By Anna Rhoads
In 2019, the village of Yellow Springs, Ohio, voted to make a small change. That year, Yellow Springs’ 3,800 residents voted on a referendum to allow the tiny minority of the village’s 170 foreign-born residents who were still noncitizens to vote for local offices. The referendum passed with fifty-nine percent of the vote, setting off a chain reaction resulting in a new initiative to amend the state constitution that Ohioans will see on the ballot this November.
Largely in response to the Yellow Springs referendum and its success, Republican Representatives and sponsored H.J.R. 4, a joint resolution to amend Section 1 of Article V, Section III of Article X, and Section III of Article XVIII of . Sponsors introduced the joint resolution on May 17th, and by the end of the month, it passed in the House and came to the Ohio Senate as S.J.R. 6. By June, the joint resolution passed in the Senate, too, becoming ballot initiative Issue 2. Issue 2’s certified ballot language describes the measure as amending the state constitution “to prohibit local government from allowing non-electors to vote.” In practical terms, these amendments would prevent local governments from allowing noncitizens who are legal permanent residents in Ohio to vote in local elections.
Issue 2’s proponents include Republican lawmakers. The initiative’s supporters argue that the proposed amendments would proactively ensure the clarity of election law in Ohio. Supporters see the initiative as a preventative measure that would avoid policies that have passed in cities in Left-leaning states, like in New York where recent measures allowed noncitizen legal permanent residents to vote locally. They contend that although Ohio and federal law prevent noncitizens from voting, there is a risk that localities will be able to allow noncitizens to vote locally, using the state constitution’s “home rule,” which gives localities ultimate control over local affairs. Supporters, including Ohio Secretary of State , note that letting noncitizens vote locally could increase administrative burdens. More fundamentally, the initiative’s proponents view American elections as solely for American citizens and believe that allowing noncitizen residents to participate even locally would undermine fundamental American values.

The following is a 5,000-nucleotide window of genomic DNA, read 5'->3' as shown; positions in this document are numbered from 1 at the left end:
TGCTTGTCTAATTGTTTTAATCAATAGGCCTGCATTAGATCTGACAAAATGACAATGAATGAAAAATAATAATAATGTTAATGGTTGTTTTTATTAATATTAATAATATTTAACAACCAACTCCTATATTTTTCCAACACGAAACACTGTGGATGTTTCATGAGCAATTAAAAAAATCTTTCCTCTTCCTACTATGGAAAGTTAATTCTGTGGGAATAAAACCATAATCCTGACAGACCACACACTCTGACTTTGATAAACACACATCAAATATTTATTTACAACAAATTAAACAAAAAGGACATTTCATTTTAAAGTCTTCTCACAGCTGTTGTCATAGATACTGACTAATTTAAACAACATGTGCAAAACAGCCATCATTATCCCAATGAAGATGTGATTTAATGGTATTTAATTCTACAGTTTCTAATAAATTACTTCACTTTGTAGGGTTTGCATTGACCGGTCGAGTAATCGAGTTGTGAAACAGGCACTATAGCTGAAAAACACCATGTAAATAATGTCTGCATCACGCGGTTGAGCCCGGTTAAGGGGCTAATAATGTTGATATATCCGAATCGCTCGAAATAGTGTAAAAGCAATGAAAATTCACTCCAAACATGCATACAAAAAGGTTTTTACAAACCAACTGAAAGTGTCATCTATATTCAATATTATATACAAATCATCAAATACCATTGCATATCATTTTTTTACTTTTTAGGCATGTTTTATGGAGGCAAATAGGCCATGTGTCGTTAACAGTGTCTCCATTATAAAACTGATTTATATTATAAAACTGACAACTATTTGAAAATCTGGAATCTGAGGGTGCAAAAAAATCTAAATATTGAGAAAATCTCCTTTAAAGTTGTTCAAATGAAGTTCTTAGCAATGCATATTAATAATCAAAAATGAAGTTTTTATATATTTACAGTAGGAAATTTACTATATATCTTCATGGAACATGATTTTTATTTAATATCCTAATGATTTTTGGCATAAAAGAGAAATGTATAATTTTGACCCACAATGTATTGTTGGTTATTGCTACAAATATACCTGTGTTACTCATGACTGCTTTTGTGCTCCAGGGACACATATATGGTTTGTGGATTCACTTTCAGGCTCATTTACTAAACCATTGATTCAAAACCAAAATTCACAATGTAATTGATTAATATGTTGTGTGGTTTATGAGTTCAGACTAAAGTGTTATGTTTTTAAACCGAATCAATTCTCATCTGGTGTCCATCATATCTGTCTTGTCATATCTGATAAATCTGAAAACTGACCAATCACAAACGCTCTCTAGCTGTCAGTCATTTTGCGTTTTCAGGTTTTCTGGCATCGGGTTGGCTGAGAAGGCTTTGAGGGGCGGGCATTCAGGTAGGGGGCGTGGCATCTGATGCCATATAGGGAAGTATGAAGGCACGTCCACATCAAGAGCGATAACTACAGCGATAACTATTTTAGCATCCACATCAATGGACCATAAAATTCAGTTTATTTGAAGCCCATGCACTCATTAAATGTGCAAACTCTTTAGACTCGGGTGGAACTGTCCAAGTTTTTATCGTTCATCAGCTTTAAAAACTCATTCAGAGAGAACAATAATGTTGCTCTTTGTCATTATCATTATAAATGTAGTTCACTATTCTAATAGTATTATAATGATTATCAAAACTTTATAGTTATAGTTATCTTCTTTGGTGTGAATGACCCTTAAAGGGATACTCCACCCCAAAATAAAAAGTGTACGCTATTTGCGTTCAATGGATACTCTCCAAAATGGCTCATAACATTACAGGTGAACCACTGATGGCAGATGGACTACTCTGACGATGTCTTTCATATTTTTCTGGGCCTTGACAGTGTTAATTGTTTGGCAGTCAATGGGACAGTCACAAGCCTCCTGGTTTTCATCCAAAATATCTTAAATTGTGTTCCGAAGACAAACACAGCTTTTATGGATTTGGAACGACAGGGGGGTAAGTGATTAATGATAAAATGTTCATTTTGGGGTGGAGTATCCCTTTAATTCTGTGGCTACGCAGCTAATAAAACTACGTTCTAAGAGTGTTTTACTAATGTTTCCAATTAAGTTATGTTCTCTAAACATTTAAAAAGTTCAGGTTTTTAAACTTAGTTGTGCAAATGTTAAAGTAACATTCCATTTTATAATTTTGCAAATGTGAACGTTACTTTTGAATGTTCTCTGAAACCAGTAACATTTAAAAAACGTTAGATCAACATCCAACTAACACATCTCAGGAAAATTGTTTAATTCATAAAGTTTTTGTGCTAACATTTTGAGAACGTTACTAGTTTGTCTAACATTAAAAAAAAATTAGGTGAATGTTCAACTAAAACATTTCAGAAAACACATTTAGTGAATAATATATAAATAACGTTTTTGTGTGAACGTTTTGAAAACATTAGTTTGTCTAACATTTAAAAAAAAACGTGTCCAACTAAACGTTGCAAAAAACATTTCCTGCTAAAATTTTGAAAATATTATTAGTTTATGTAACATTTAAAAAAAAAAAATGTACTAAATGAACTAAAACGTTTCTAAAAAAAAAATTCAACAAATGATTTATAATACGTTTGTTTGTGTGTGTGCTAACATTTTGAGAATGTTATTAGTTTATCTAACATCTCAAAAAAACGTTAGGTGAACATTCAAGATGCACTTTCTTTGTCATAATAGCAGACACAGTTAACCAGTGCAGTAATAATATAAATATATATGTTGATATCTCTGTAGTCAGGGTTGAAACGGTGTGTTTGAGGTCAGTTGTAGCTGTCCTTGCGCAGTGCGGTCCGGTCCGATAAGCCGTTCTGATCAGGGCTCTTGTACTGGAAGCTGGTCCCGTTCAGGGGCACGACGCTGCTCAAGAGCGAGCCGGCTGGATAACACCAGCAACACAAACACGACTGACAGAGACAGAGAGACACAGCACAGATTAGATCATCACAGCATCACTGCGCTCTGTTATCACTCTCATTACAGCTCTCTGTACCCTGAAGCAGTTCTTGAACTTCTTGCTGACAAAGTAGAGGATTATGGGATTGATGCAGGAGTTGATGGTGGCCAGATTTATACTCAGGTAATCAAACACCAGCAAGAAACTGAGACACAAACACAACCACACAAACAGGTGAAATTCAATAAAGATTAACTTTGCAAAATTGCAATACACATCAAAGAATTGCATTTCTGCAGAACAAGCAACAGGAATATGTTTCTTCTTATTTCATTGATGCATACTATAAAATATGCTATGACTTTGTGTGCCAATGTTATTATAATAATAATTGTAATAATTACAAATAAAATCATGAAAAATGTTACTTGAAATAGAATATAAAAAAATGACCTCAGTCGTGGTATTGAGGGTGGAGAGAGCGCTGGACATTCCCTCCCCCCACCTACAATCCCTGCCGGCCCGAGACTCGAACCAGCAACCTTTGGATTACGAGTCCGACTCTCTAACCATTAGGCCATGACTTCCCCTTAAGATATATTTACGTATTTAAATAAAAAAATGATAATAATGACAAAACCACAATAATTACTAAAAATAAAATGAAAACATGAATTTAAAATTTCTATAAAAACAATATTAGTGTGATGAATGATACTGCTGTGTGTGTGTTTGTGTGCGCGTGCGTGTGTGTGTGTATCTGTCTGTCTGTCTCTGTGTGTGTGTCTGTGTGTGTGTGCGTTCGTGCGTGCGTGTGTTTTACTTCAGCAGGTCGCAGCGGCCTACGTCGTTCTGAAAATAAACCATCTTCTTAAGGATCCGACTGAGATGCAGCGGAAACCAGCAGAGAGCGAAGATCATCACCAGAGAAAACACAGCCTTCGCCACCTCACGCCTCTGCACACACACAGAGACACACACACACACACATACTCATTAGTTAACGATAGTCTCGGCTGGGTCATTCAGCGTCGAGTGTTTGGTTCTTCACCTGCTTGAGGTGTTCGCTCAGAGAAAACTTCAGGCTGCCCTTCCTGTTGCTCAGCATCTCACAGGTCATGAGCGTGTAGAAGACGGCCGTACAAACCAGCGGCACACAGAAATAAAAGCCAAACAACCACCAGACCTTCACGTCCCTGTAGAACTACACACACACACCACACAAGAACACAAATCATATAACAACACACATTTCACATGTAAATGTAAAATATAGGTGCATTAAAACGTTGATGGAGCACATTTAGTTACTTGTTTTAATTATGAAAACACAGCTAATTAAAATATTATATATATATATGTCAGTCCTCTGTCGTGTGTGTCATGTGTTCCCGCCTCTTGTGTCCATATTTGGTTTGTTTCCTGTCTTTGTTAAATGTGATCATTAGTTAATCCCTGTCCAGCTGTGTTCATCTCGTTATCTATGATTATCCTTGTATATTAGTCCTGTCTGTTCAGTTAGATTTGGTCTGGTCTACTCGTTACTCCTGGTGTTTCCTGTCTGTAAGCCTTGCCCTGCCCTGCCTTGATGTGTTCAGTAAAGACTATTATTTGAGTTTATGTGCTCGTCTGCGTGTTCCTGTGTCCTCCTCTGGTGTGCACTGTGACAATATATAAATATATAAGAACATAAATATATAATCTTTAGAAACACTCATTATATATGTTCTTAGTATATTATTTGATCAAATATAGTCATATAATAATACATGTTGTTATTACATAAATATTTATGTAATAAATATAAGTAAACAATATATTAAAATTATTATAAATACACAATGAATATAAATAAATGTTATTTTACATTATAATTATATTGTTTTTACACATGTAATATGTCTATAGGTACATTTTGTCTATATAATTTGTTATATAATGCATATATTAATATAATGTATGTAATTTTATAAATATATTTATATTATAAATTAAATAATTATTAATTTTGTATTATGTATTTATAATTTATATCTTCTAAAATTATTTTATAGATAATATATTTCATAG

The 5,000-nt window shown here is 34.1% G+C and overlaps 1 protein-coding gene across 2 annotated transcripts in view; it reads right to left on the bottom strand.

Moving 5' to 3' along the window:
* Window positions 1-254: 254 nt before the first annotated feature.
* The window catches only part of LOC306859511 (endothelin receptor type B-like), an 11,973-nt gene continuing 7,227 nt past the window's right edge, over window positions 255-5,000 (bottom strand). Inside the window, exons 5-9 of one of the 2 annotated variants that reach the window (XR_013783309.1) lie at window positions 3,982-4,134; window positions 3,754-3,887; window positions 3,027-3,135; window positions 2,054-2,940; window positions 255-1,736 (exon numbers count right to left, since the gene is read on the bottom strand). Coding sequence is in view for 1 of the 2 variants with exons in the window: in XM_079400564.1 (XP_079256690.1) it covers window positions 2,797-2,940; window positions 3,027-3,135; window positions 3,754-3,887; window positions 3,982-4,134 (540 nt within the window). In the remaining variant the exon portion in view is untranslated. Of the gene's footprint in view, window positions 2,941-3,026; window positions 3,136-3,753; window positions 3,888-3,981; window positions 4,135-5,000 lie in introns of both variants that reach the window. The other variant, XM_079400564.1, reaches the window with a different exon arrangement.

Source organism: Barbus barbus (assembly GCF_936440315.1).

However, Issue 2’s opponents, including the Ohio ACLU, Yellow Springs officials, Ohio’s Democratic lawmakers, and the Ohio Environmental Council Action Fund, take issue with the initiative for several reasons. Issue 2’s opponents note that federal and Ohio law already make citizenship a prerequisite to being eligible to vote and that home rule does not give localities carte blanche to draft laws in conflict with federal and Ohio law. In fact, although Yellow Springs voted to allow noncitizens to vote in local elections, as allowing them to make this change, in Yellow Springs (or any other Ohio locality, for that matter) because Secretary LaRose “ordered officials to table the measure.” Secretary LaRose has sent to noncitizens who have allegedly registered to vote, and noncitizens who fail to cancel their registration after a second notice can face . As such, opponents argue that the initiative is unnecessary and does not serve the prophylactic purposes Republican lawmakers claim. Opponents argue that instead, Republican lawmakers are using the initiative to signal to “Replacement Theory” and “Big Lie” adherents that their violently xenophobic views have merit. As such, opponents view the initiative as a purely political move that “can only add fuel to the wave of fanatical xenophobia.” Opponents argue that this political move is also designed to gin up a wave of Republican voter turnout in November when a United States Senate seat, all five statewide offices, the General Assembly, and control of the Ohio Supreme Court will be up for grabs. Additionally, Issue 2’s opponents say that the initiative’s amendments will change the state constitution’s provisions from a grant of voting rights to a restriction on voting rights. Thus, the initiative stealthily threatens the General Assembly’s power to liberalize voter registration requirements by permitting those who have registered less than thirty days before an election to vote as well as allowing seventeen-year-olds to vote in primaries if they will be eighteen by the general election.
Changing Ohio’s voting laws has been a project of Ohio’s Republican lawmakers since 2020, and Issue 2 continues this trend. However, with measures to allow noncitizen residents to vote locally proving popular in other statesand some of Ohio’s cities, Republicans may need more than a Red wave in November to pass this initiative.